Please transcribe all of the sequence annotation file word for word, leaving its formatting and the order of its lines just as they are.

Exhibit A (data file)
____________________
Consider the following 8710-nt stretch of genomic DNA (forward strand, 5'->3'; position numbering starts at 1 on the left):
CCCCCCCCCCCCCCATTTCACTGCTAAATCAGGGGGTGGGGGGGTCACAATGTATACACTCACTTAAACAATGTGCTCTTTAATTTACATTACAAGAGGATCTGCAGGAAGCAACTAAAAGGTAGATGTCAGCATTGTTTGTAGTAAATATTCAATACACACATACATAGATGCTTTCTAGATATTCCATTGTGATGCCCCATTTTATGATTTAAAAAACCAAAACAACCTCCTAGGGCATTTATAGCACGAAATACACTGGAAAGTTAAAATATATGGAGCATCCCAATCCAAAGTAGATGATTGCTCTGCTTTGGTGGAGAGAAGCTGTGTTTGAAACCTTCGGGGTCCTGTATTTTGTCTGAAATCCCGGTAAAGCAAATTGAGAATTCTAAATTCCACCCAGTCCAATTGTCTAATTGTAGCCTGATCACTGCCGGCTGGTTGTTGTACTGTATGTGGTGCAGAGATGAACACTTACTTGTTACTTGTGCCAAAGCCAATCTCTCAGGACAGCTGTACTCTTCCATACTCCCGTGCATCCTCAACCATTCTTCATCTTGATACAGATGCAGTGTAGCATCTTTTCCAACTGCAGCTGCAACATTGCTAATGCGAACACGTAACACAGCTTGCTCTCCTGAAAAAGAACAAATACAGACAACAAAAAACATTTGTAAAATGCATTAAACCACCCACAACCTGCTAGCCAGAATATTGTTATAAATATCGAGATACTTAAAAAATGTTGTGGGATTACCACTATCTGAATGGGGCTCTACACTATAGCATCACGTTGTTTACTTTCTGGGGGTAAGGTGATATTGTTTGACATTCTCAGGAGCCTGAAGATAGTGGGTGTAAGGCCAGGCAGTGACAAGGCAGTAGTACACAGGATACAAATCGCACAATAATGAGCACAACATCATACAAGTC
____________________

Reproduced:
Consider the following 8710-nt stretch of genomic DNA (forward strand, 5'->3'; position numbering starts at 1 on the left):
CCCCCCCCCCCCCCATTTCACTGCTAAATCAGGGGGTGGGGGGGTCACAATGTATACACTCACTTAAACAATGTGCTCTTTAATTTACATTACAAGAGGATCTGCAGGAAGCAACTAAAAGGTAGATGTCAGCATTGTTTGTAGTAAATATTCAATACACACATACATAGATGCTTTCTAGATATTCCATTGTGATGCCCCATTTTATGATTTAAAAAACCAAAACAACCTCCTAGGGCATTTATAGCACGAAATACACTGGAAAGTTAAAATATATGGAGCATCCCAATCCAAAGTAGATGATTGCTCTGCTTTGGTGGAGAGAAGCTGTGTTTGAAACCTTCGGGGTCCTGTATTTTGTCTGAAATCCCGGTAAAGCAAATTGAGAATTCTAAATTCCACCCAGTCCAATTGTCTAATTGTAGCCTGATCACTGCCGGCTGGTTGTTGTACTGTATGTGGTGCAGAGATGAACACTTACTTGTTACTTGTGCCAAAGCCAATCTCTCAGGACAGCTGTACTCTTCCATACTCCCGTGCATCCTCAACCATTCTTCATCTTGATACAGATGCAGTGTAGCATCTTTTCCAACTGCAGCTGCAACATTGCTAATGCGAACACGTAACACAGCTTGCTCTCCTGAAAAAGAACAAATACAGACAACAAAAAACATTTGTAAAATGCATTAAACCACCCACAACCTGCTAGCCAGAATATTGTTATAAATATCGAGATACTTAAAAAATGTTGTGGGATTACCACTATCTGAATGGGGCTCTACACTATAGCATCACGTTGTTTACTTTCTGGGGGTAAGGTGATATTGTTTGACATTCTCAGGAGCCTGAAGATAGTGGGTGTAAGGCCAGGCAGTGACAAGGCAGTAGTACACAGGATACAAATCGCACAATAATGAGCACAACATCATACAAGTC